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This is just like sewing a yo-yo.  Gather the fabric along your thread as you sew all around the edge. When you get to the place where you started, pull the thread tight and secure it. Remember, the bigger your stitches, the smaller your hole will be. As long as your hole is smaller than your button, you’ll be fine.

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Insert your pillow form and repeat the sewing process on the other side. This time is a bit tricker because the pillow form is inside. Be careful pulling the thread tight because if it breaks, you’ll have to start over. It really helps to use strong thread.

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My covered button kits didn’t come with instructions, but it’s very easy to assemble them. Just cut fabric circles a bit larger than the buttons, wrap and stretch the fabric over the smooth side, catching it in the teeth on the inside, and then snap on the back.  No problem.

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For the tufting part (sewing on the buttons) I totally recommend these doll needles from Dritz. You can attempt it without them, but you will probably make yourself swear and maybe even bleed. Just a warning.

Thread it with a double length of your strongest thread. The color doesn’t really matter.

After much practice, here is my best method for sewing on the buttons:

 

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1. Insert the needle through the hole on one side (let’s call it the front) an out through the hole on the other side (the back).
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2. Don’t pull your thread all the way through, leave about a 6-8” tail on the side we called the front.

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3. Sew through the button eye, and then go back through the pillow to the front.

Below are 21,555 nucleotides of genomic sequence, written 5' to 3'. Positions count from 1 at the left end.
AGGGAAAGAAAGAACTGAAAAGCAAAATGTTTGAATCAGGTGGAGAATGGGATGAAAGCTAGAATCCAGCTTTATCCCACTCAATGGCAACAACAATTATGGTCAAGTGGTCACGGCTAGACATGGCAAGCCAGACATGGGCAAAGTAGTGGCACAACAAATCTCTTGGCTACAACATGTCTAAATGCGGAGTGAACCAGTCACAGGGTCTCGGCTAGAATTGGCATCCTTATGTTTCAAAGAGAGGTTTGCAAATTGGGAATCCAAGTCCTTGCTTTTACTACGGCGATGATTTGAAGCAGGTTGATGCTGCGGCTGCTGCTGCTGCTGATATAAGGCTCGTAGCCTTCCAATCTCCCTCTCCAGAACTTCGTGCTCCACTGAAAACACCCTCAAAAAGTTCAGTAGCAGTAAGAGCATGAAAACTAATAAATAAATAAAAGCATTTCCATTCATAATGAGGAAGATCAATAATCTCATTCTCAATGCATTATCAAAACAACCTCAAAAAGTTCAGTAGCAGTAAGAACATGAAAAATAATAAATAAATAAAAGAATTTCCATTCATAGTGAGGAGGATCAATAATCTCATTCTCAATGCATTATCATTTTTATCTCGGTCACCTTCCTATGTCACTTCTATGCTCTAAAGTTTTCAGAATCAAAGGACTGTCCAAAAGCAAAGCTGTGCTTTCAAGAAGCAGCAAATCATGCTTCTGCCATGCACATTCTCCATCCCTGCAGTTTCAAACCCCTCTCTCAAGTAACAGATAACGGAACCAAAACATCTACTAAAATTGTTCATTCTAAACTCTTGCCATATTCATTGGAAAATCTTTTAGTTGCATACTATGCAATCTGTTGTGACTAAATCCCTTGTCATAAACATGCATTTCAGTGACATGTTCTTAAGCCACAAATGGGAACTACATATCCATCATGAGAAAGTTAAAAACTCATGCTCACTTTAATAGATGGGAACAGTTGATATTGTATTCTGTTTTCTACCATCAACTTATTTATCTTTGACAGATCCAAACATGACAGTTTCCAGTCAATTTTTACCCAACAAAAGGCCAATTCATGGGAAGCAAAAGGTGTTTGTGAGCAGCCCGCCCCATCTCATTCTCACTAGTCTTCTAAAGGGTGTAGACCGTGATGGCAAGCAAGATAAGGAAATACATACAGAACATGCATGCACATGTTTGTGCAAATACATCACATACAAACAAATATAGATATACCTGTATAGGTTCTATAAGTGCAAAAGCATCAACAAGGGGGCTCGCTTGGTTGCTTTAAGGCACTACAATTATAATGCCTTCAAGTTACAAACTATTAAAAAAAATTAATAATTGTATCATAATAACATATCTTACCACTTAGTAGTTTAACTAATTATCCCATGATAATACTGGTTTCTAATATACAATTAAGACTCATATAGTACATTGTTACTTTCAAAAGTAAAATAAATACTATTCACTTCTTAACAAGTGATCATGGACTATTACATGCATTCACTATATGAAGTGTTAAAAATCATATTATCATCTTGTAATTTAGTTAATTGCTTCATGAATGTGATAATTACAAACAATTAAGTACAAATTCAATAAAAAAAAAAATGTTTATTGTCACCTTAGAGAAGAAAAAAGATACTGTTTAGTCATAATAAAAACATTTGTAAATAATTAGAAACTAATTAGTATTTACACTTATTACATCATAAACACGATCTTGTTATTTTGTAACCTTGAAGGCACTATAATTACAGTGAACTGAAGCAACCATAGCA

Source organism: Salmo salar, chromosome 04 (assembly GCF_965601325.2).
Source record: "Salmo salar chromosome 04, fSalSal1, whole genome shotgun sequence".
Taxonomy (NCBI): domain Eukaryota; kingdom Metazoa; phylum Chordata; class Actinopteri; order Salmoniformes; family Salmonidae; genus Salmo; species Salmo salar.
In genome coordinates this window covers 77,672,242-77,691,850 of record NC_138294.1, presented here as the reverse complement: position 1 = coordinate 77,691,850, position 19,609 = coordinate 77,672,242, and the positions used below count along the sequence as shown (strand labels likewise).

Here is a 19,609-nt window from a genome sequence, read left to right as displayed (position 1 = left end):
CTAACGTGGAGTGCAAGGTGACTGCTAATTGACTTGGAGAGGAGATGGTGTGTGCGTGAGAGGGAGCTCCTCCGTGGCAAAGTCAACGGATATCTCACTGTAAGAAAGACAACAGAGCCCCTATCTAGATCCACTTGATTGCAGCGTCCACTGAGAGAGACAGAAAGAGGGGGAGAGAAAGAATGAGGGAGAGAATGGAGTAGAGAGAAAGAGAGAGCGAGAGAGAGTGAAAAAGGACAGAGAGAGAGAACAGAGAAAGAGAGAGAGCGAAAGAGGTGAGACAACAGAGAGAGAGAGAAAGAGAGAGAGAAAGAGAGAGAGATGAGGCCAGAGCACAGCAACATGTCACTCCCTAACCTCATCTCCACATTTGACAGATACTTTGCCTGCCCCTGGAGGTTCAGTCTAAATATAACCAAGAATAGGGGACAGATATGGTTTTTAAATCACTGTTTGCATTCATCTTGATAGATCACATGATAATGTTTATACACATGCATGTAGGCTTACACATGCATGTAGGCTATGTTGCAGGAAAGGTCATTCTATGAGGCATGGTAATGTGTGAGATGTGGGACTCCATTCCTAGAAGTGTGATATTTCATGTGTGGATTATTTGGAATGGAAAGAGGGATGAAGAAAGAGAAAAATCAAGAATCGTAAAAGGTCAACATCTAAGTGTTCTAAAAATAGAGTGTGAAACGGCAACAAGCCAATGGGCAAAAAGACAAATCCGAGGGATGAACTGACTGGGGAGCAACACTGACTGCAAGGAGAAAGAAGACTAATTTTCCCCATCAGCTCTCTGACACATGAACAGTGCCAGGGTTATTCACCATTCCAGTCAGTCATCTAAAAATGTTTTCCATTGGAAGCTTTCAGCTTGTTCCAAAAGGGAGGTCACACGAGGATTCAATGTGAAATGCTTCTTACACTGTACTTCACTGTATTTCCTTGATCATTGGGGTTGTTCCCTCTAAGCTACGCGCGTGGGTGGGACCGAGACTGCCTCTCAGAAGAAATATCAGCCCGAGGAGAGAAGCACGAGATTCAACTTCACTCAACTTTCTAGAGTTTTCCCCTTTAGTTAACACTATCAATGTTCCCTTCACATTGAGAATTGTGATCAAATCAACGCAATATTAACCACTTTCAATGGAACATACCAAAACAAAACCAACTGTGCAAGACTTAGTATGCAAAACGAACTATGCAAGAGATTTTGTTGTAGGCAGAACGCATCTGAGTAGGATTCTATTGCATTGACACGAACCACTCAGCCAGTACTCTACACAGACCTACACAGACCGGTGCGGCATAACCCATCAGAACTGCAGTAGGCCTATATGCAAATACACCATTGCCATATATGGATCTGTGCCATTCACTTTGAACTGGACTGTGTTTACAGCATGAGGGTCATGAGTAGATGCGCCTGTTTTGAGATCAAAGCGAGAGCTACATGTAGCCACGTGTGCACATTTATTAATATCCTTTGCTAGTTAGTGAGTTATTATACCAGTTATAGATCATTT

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4. Using that 6-8” tail that you left, tie a sturdy knot, pulling as tight as you can without breaking your thread.
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One button on!

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5. Now sew through the other button eye…
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6. Go back through the pillow to the back and through the first button eye again for extra strength…
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7. Sew through the pillow one last time to the front and tie a knot again using that tail of thread. If it’s a big pillow, you might have to use your knee to squish it down to get that thread nice and tight.

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All done!

plump pillows

Now go make a big pile because it’s just so easy. True story: I used to not like hand-sewing until I discovered how much I could learn while I did it just by watching a free Craftsy class at the same time. I learned tons about pictorial quilting during this particular project. Hopefully I can show you something finished soon 🙂

Happy sewing!

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Written by Caroline